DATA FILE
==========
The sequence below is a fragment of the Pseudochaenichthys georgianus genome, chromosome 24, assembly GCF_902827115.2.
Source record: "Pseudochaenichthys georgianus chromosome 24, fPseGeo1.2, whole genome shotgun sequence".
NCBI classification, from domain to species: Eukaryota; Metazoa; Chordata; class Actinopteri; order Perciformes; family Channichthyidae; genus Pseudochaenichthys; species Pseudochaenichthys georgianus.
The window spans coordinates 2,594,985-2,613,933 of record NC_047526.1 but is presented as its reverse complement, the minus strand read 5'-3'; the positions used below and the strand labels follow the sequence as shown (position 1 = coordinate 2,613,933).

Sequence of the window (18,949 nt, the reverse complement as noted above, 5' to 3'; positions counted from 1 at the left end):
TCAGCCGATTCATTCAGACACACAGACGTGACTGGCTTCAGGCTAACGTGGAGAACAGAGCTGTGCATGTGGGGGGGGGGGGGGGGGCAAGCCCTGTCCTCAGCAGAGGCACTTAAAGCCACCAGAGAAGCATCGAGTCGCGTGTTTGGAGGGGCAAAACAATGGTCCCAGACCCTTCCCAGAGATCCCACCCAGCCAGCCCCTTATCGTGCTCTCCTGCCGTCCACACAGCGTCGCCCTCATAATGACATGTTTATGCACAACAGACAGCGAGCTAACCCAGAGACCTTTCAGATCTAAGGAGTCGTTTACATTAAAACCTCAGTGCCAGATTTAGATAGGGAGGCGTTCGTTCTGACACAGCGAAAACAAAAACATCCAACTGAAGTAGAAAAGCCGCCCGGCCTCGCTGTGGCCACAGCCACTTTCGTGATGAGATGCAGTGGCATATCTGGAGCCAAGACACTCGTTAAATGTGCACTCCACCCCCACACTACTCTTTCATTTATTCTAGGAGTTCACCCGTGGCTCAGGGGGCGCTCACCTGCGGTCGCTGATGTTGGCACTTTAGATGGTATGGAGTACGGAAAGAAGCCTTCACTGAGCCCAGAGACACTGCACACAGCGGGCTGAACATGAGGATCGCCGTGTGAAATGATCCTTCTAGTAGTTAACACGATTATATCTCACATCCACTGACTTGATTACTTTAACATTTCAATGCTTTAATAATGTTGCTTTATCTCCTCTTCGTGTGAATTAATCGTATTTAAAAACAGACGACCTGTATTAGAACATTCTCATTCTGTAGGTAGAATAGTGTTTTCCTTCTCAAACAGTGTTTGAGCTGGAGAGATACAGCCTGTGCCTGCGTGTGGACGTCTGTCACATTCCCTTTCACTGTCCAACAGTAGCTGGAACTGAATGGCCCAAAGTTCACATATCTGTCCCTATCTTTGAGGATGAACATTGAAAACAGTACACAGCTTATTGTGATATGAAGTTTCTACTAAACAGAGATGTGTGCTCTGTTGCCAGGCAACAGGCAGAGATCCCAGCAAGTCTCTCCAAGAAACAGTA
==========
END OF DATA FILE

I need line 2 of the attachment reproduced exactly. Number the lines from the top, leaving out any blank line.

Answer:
Source record: "Pseudochaenichthys georgianus chromosome 24, fPseGeo1.2, whole genome shotgun sequence".